Winner of May's book give-away: Anthy.
Congratulations, Anthy! You now own Rick Riordan's The Red Pyramid. Send your address to me at ejjube at gmail dot com and I'll get your book in the mail right away.
A bit of trivia: as of last Saturday, May 22, I am a Woman of Steel.
I have a gray rubber wrist band to prove it.
This was my second triathlon. It was an all-women race this time. 800 of us. I don't win, but I finish, and that's pretty good for someone like me. Let's just forget about all the women older than me who still beat me.
The stinky parts:
*It poured rain all during pre-race set-up and was so cold they canceled the swim and turned the tri into a bi (run-bike-run). I was mad about that. The swim was going to be my best leg and give me a head start. I am not a great runner.
*I had killer cramps during that first mile run--probably because of all the meat and fat from the Poly Plate I ate the day before. Lau Lau and triathon don't mix well. Just a bit of advice.
*The shirts they gave us were teeny. I had to give mine to my daughter.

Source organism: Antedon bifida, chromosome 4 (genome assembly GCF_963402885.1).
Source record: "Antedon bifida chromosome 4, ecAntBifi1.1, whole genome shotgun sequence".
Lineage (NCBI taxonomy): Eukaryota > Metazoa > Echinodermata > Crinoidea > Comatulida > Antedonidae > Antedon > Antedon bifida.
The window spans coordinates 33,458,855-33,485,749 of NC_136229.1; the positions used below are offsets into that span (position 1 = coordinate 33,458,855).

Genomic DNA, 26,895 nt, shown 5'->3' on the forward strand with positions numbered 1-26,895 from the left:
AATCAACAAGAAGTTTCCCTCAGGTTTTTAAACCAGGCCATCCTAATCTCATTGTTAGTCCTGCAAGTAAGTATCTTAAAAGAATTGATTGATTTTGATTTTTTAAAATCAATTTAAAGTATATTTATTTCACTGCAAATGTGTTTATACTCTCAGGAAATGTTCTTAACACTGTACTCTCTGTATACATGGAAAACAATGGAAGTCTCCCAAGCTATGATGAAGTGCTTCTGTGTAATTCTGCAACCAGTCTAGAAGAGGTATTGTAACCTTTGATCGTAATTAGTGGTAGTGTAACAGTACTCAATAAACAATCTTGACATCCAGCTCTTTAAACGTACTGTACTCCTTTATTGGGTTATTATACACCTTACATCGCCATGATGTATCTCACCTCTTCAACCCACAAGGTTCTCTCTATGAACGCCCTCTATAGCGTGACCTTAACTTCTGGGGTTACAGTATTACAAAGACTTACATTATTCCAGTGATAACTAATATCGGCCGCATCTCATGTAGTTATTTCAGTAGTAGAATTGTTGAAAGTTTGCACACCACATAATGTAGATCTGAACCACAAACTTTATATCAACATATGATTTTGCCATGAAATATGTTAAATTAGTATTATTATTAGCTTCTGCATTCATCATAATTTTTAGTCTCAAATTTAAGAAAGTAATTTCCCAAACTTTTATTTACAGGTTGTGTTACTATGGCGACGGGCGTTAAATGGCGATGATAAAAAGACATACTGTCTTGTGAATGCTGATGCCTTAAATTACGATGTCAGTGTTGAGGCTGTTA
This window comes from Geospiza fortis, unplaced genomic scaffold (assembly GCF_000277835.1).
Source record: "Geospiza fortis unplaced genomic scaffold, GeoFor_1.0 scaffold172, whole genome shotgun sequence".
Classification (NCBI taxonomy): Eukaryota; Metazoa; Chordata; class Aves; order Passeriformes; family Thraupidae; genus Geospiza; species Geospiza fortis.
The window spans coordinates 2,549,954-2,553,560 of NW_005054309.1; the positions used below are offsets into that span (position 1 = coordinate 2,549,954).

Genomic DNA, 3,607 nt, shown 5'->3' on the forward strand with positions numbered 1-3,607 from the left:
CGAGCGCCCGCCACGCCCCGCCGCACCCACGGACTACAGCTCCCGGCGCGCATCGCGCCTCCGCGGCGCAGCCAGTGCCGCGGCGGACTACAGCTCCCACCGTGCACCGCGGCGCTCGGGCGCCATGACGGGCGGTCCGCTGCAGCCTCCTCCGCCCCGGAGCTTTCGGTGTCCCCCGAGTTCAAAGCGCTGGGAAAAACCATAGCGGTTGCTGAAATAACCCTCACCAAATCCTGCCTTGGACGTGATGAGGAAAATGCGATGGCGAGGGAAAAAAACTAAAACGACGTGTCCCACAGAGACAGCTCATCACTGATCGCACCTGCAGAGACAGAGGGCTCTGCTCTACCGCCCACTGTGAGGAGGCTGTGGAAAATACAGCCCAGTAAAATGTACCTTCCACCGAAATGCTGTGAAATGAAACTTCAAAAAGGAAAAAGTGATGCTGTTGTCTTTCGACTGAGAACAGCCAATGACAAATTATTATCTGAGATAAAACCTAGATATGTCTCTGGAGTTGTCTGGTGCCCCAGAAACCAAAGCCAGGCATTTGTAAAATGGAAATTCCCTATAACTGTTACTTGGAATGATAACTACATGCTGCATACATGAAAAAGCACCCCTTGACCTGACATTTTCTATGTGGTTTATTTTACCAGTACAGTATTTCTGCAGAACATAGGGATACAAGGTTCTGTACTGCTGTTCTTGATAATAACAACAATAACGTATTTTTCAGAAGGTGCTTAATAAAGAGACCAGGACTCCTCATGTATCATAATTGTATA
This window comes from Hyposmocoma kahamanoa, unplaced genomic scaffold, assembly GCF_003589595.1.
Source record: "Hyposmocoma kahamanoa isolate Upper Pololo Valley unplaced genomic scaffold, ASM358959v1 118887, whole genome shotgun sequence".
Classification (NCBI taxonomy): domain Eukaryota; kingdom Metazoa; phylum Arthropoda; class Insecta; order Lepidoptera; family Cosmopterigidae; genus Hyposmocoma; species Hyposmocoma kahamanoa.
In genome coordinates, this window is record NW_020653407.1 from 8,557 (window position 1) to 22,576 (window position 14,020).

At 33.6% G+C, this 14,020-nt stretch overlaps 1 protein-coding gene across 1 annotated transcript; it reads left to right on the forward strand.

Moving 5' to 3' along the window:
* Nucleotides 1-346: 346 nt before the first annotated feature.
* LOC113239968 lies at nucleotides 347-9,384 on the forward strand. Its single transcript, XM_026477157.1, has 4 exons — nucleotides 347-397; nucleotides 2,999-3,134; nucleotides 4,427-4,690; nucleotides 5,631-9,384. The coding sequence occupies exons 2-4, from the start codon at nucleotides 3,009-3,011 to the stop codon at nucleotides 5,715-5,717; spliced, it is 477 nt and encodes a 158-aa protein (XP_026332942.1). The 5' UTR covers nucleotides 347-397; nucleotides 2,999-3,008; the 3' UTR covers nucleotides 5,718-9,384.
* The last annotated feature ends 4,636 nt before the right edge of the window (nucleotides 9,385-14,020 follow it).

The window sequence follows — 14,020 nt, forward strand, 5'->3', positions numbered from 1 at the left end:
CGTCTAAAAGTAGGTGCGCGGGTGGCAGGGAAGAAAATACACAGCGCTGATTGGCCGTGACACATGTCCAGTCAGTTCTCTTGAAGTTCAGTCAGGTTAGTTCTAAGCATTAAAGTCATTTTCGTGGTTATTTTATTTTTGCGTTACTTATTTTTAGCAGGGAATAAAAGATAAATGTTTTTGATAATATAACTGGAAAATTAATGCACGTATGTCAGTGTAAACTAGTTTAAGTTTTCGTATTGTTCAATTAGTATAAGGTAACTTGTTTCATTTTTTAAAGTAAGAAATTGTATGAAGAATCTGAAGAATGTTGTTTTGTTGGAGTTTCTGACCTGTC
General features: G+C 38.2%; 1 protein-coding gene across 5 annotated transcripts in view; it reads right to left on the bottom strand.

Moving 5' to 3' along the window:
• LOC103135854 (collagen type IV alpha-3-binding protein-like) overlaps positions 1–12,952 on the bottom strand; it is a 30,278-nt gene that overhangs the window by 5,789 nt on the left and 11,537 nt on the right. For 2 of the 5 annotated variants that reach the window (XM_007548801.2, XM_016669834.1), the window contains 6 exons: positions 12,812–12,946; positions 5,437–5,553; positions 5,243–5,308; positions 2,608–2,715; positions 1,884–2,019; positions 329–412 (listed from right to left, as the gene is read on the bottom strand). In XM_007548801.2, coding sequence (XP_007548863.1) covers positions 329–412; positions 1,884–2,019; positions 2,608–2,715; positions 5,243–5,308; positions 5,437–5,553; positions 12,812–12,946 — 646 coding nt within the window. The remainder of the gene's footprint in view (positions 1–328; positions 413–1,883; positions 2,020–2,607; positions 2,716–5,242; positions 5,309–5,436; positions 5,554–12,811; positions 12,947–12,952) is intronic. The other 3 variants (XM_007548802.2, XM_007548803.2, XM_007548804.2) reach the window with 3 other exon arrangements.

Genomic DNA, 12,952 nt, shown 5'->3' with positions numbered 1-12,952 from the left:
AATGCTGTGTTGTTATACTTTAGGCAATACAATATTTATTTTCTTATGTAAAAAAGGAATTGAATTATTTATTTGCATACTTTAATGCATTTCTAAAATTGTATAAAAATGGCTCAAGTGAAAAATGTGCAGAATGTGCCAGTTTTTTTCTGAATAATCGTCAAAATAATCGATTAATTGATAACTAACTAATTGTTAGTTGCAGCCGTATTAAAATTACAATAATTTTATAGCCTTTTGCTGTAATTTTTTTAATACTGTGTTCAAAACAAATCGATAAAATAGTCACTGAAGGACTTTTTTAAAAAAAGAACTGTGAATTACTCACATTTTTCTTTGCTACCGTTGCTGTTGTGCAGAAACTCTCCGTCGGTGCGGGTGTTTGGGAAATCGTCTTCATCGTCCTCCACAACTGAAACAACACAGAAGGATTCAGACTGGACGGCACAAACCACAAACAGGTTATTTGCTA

*They wrote my age on my calf in some kind of super-indelible-never-come-off-until-you're-dead-and-maybe-even-later marker (I think they ordered it from Robert Munsch) and I can't scrub it away. 42! my leg screams. This woman of steel is forty-fetching-two years old!
The good parts:
*It didn't snow: the weather kindly waited until Monday for that.
*I finished and didn't die.
*My cramps went away on the bike.
*So did the rain.
*It was fun! I got to do it with my sister, who got second place in her age-group (yay, B!).
*I got a cool triathlon necklace out of it. And a gray rubber wristband that says I am a Woman of Steel.
*I don't feel guilty about all the chocolate chip cookies I've been eating. I think I deserve cookies.
*I can be lazy for awhile and blame it on post-race fatigue.
I think I'm going to take another nap. Even though the race was last week. I'm milking it, ok?
Imagination doesn't just mean making things up. It means thinking things through, solving [problems] or hoping to do so, and being just distant enough to be able to laugh at things that are normally painful. [Some people] would call this escapism, but they would be be entirely wrong. I would call fantasy the most serious, and the most useful branch of writing there is.
--Diana Wynne Jones
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